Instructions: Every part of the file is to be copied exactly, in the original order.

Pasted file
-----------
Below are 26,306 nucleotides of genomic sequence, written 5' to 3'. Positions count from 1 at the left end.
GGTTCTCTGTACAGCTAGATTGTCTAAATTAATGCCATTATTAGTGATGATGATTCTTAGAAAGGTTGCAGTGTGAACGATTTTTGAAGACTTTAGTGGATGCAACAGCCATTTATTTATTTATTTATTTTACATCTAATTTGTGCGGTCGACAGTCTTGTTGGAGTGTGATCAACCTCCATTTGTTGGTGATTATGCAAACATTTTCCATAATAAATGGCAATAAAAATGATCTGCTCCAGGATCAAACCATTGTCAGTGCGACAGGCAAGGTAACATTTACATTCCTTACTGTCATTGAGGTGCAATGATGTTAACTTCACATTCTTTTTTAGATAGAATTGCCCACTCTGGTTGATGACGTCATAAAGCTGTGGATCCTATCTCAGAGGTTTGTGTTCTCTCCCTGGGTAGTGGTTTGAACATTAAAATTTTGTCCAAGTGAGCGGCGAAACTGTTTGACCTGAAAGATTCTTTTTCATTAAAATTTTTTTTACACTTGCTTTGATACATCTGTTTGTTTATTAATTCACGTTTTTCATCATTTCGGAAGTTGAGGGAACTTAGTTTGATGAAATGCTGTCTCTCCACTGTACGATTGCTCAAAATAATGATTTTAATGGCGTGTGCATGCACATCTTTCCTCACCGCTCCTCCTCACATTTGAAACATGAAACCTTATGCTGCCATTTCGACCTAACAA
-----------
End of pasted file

Below are 26,306 nucleotides of genomic sequence, written 5' to 3'. Positions count from 1 at the left end.
GGTTCTCTGTACAGCTAGATTGTCTAAATTAATGCCATTATTAGTGATGATGATTCTTAGAAAGGTTGCAGTGTGAACGATTTTTGAAGACTTTAGTGGATGCAACAGCCATTTATTTATTTATTTATTTTACATCTAATTTGTGCGGTCGACAGTCTTGTTGGAGTGTGATCAACCTCCATTTGTTGGTGATTATGCAAACATTTTCCATAATAAATGGCAATAAAAATGATCTGCTCCAGGATCAAACCATTGTCAGTGCGACAGGCAAGGTAACATTTACATTCCTTACTGTCATTGAGGTGCAATGATGTTAACTTCACATTCTTTTTTAGATAGAATTGCCCACTCTGGTTGATGACGTCATAAAGCTGTGGATCCTATCTCAGAGGTTTGTGTTCTCTCCCTGGGTAGTGGTTTGAACATTAAAATTTTGTCCAAGTGAGCGGCGAAACTGTTTGACCTGAAAGATTCTTTTTCATTAAAATTTTTTTTACACTTGCTTTGATACATCTGTTTGTTTATTAATTCACGTTTTTCATCATTTCGGAAGTTGAGGGAACTTAGTTTGATGAAATGCTGTCTCTCCACTGTACGATTGCTCAAAATAATGATTTTAATGGCGTGTGCATGCACATCTTTCCTCACCGCTCCTCCTCACATTTGAAACATGAAACCTTATGCTGCCATTTCGACCTAACAA